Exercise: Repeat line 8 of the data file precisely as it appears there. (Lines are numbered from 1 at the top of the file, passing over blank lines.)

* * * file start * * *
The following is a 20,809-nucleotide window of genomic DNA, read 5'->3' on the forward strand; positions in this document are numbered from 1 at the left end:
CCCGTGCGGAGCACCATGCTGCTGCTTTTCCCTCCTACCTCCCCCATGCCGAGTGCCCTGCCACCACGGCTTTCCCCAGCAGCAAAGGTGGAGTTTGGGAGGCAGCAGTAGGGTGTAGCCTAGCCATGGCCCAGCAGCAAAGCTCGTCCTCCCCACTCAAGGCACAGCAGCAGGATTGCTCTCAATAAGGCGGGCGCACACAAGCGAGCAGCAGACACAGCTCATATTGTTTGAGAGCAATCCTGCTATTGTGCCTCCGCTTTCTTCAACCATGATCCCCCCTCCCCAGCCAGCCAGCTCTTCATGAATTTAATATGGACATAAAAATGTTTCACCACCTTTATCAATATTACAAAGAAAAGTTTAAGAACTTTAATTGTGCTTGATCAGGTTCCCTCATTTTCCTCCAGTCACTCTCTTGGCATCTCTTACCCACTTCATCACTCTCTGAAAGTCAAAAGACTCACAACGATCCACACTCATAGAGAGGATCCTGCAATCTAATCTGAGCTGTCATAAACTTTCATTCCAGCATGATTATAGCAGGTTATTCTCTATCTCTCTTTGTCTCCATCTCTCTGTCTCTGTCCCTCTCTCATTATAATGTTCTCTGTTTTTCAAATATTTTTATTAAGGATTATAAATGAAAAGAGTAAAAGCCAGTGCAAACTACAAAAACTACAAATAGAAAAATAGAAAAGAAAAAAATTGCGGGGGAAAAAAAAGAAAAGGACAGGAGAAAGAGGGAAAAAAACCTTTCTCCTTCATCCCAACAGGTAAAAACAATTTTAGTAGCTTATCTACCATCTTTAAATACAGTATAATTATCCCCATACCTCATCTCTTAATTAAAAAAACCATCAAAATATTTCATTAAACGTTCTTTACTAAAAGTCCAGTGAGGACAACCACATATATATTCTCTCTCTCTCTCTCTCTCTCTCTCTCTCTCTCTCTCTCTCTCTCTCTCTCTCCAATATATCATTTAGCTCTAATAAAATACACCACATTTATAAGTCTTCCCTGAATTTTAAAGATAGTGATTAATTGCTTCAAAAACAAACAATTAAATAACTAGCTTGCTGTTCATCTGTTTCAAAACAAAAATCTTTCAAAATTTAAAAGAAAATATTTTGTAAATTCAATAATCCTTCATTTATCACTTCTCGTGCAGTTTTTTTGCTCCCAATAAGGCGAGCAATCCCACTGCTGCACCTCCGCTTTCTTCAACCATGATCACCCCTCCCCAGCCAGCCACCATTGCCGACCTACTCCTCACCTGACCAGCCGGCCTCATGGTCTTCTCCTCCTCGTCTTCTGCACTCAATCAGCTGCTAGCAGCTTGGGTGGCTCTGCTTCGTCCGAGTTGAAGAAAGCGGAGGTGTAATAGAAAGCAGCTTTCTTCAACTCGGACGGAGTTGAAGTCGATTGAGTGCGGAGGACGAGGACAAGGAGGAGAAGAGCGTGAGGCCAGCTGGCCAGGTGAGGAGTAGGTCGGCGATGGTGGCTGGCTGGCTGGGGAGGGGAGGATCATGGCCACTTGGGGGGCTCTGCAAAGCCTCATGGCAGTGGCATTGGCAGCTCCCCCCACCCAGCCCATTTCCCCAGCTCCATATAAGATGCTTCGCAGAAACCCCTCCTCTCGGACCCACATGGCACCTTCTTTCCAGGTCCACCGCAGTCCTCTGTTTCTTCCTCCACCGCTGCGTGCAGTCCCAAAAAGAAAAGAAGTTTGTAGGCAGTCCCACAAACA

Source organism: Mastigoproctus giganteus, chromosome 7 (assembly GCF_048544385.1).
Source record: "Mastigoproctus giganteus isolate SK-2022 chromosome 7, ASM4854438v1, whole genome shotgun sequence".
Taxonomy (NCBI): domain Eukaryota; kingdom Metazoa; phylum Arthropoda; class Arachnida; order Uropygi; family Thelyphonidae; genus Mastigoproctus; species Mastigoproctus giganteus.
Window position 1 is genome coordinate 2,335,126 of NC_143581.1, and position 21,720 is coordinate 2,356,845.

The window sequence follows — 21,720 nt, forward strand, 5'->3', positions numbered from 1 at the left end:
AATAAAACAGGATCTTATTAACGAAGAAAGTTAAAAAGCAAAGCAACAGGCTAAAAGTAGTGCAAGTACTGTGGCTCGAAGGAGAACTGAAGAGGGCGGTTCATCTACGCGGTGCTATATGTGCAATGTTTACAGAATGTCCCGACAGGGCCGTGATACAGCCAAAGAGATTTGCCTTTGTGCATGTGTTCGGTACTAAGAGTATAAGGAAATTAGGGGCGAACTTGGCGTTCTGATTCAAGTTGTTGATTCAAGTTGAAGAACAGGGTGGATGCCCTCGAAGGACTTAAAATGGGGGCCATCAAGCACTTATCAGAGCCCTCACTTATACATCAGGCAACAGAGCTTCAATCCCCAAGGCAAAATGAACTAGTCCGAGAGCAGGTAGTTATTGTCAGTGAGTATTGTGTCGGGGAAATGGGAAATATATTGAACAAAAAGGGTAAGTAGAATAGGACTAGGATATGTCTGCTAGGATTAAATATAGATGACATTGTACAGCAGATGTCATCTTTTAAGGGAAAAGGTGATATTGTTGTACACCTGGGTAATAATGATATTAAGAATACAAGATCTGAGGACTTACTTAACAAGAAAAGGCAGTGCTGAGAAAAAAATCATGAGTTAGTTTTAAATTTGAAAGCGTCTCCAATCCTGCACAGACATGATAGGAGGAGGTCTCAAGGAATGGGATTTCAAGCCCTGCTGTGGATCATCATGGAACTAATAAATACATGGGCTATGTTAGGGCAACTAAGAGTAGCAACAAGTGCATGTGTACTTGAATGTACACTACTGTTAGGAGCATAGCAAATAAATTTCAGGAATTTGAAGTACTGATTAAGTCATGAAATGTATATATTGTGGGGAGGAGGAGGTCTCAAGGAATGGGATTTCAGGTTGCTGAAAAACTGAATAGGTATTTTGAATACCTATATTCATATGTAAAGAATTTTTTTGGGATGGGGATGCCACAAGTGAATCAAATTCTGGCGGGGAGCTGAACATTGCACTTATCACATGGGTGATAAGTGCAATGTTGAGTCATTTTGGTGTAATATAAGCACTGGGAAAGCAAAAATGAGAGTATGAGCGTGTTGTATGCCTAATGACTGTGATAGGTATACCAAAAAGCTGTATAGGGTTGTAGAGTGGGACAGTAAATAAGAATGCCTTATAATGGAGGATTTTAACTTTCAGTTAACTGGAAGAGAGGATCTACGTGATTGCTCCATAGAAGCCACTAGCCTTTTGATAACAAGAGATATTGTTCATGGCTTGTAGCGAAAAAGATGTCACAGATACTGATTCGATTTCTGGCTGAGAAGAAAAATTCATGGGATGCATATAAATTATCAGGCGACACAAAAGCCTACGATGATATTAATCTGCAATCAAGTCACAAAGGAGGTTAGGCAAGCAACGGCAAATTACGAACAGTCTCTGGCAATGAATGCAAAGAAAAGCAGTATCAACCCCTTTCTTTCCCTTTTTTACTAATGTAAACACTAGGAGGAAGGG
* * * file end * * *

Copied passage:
AATAAAACAGGATCTTATTAACGAAGAAAGTTAAAAAGCAAAGCAACAGGCTAAAAGTAGTGCAAGTACTGTGGCTCGAAGGAGAACTGAAGAGGGCGGTTCATCTACGCGGTGCTATATGTGCAATGTTTACAGAATGTCCCGACAGGGCCGTGATACAGCCAAAGAGATTTGCCTTTGTGCATGTGTTCGGTACTAAGAGTATAAGGAAATTAGGGGCGAACTTGGCGTTCTGATTCAAGTTGTTGATTCAAGTTGAAGAACAGGGTGGATGCCCTCGAAGGACTTAAAATGGGGGCCATCAAGCACTTATCAGAGCCCTCACTTATACATCAGGCAACAGAGCTTCAATCCCCAAGGCAAAATGAACTAGTCCGAGAGCAGGTAGTTATTGTCAGTGAGTATTGTGTCGGGGAAATGGGAAATATATTGAACAAAAAGGGTAAGTAGAATAGGACTAGGATATGTCTGCTAGGATTAAATATAGATGACATTGTACAGCAGATGTCATCTTTTAAGGGAAAAGGTGATATTGTTGTACACCTGGGTAATAATGATATTAAGAATACAAGATCTGAGGACTTACTTAACAAGAAAAGGCAGTGCTGAGAAAAAAATCATGAGTTAGTTTTAAATTTGAAAGCGTCTCCAATCCTGCACAGACATGATAGGAGGAGGTCTCAAGGAATGGGATTTCAAGCCCTGCTGTGGATCATCATGGAACTAATAAATACATGGGCTATGTTAGGGCAACTAAGAGTAGCAACAAGTGCATGTGTACTTGAATGTACACTACTGTTAGGAGCATAGCAAATAAATTTCAGGAATTTGAAGTACTGATTAAGTCATGAAATGTATATATTGTGGGGAGGAGGAGGTCTCAAGGAATGGGATTTCAGGTTGCTGAAAAACTGAATAGGTATTTTGAATACCTATATTCATATGTAAAGAATTTTTTTGGGATGGGGATGCCACAAGTGAATCAAATTCTGGCGGGGAGCTGAACATTGCACTTATCACATGGGTGATAAGTGCAATGTTGAGTCATTTTGGTGTAATATAAGCACTGGGAAAGCAAAAATGAGAGTATGAGCGTGTTGTATGCCTAATGACTGTGATAGGTATACCAAAAAGCTGTATAGGGTTGTAGAGTGGGACAGTAAATAAGAATGCCTTATAATGGAGGATTTTAACTTTCAGTTAACTGGAAGAGAGGATCTACGTGATTGCTCCATAGAAGCCACTAGCCTTTTGATAACAAGAGATATTGTTCATGGCTTGTAGCGAAAAAGATGTCACAGATACTGATTCGATTTCTGGCTGAGAAGAAAAATTCATGGGATGCATATAAATTATCAGGCGACACAAAAGCCTACGATGATATTAATCTGCAATCAAGTCACAAAGGAGGTTAGGCAAGCAACGGCAAATTACGAACAGTCTCTGGCAATGAATGCAAAGAAAAGCAGTATCAACCCCTTTCTTTCCCTTTTTTACTAATGTAAACACTAGGAGGAAGGG